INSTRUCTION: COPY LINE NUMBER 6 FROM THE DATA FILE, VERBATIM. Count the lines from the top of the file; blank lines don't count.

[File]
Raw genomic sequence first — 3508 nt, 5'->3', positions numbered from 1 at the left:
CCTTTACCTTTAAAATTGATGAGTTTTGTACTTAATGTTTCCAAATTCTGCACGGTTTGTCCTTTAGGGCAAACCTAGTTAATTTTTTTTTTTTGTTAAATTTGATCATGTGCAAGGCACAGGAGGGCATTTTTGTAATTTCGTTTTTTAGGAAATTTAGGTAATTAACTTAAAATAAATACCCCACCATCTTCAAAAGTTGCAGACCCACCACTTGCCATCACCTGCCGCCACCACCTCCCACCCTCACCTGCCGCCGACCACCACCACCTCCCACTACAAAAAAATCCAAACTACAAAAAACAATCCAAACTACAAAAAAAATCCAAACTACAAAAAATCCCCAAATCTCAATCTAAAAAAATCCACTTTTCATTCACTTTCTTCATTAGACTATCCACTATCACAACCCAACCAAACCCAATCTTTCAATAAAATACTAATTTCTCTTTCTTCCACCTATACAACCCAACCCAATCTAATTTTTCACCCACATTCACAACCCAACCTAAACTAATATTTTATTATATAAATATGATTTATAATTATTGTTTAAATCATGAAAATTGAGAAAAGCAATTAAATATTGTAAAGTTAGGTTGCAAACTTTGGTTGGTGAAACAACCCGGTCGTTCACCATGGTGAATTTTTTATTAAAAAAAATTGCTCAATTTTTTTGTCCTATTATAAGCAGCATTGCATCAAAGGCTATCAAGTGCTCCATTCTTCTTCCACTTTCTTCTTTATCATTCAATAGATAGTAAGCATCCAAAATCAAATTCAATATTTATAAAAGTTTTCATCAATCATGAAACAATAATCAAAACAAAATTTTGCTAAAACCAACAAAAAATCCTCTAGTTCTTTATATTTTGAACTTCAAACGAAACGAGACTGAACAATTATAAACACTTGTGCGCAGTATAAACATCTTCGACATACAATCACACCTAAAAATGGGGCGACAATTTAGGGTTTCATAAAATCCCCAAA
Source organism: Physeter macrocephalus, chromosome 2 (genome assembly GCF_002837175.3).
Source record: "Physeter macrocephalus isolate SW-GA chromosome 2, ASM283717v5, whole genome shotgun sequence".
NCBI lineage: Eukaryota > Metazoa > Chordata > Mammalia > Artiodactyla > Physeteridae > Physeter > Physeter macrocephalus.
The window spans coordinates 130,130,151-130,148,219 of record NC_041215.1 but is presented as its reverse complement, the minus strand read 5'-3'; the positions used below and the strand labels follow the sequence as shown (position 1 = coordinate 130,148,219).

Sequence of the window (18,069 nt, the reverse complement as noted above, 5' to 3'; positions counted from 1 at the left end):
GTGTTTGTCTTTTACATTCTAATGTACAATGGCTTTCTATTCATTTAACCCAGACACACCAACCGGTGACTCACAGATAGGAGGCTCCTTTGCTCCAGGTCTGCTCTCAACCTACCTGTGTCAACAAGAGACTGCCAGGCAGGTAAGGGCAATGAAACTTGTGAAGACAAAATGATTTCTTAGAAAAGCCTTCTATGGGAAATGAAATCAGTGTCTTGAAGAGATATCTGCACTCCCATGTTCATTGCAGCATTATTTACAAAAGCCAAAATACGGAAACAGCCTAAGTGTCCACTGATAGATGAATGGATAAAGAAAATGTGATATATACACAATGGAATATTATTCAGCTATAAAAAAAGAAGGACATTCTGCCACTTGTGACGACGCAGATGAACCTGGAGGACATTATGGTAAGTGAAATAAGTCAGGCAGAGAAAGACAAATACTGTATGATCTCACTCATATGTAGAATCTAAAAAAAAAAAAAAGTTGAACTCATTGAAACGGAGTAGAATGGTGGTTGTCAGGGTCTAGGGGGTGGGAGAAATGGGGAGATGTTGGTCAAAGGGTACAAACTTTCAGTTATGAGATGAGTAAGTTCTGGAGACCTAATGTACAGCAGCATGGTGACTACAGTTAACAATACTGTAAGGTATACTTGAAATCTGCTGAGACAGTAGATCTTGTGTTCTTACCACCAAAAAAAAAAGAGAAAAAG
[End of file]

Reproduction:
The window spans coordinates 130,130,151-130,148,219 of record NC_041215.1 but is presented as its reverse complement, the minus strand read 5'-3'; the positions used below and the strand labels follow the sequence as shown (position 1 = coordinate 130,148,219).